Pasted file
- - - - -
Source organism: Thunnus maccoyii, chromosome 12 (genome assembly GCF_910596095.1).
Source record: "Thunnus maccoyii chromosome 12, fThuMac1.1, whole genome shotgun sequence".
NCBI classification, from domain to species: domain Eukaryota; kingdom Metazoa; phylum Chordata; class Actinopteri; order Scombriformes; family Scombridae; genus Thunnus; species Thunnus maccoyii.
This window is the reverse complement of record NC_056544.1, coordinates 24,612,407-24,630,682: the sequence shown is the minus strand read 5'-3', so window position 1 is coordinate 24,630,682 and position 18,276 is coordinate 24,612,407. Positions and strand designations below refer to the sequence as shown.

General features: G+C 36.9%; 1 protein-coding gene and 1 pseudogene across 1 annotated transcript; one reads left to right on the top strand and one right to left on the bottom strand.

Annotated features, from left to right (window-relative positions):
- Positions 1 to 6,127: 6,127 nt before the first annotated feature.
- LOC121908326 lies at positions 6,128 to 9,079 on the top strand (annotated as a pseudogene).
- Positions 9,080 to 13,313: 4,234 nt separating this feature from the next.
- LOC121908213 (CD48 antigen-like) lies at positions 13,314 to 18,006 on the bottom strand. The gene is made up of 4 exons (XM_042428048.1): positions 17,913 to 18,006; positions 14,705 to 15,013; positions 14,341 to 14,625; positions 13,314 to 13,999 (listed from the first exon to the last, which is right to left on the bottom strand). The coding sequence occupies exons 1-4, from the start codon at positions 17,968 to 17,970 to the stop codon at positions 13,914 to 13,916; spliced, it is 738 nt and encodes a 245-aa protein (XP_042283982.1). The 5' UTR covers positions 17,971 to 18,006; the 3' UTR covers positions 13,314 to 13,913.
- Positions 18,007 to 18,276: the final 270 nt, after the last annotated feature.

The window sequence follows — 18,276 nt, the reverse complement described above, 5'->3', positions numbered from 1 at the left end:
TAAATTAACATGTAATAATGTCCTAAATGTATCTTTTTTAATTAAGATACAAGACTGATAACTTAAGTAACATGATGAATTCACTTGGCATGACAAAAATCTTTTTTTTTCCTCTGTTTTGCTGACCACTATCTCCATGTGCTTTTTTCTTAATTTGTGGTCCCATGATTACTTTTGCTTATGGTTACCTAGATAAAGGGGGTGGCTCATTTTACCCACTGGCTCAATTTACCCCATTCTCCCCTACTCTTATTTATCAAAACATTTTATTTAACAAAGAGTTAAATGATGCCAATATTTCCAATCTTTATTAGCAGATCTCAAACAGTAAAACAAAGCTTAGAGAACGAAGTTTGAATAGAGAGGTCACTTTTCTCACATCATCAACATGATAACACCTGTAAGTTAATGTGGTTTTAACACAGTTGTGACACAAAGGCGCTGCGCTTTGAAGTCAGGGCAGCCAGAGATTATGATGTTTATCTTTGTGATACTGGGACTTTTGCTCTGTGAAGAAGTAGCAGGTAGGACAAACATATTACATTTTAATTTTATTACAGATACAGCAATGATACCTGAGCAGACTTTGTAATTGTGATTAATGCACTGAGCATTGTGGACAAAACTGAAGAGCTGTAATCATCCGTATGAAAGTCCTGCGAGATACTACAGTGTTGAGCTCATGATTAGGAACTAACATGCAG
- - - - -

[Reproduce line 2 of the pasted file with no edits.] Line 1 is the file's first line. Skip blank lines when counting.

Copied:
Source record: "Thunnus maccoyii chromosome 12, fThuMac1.1, whole genome shotgun sequence".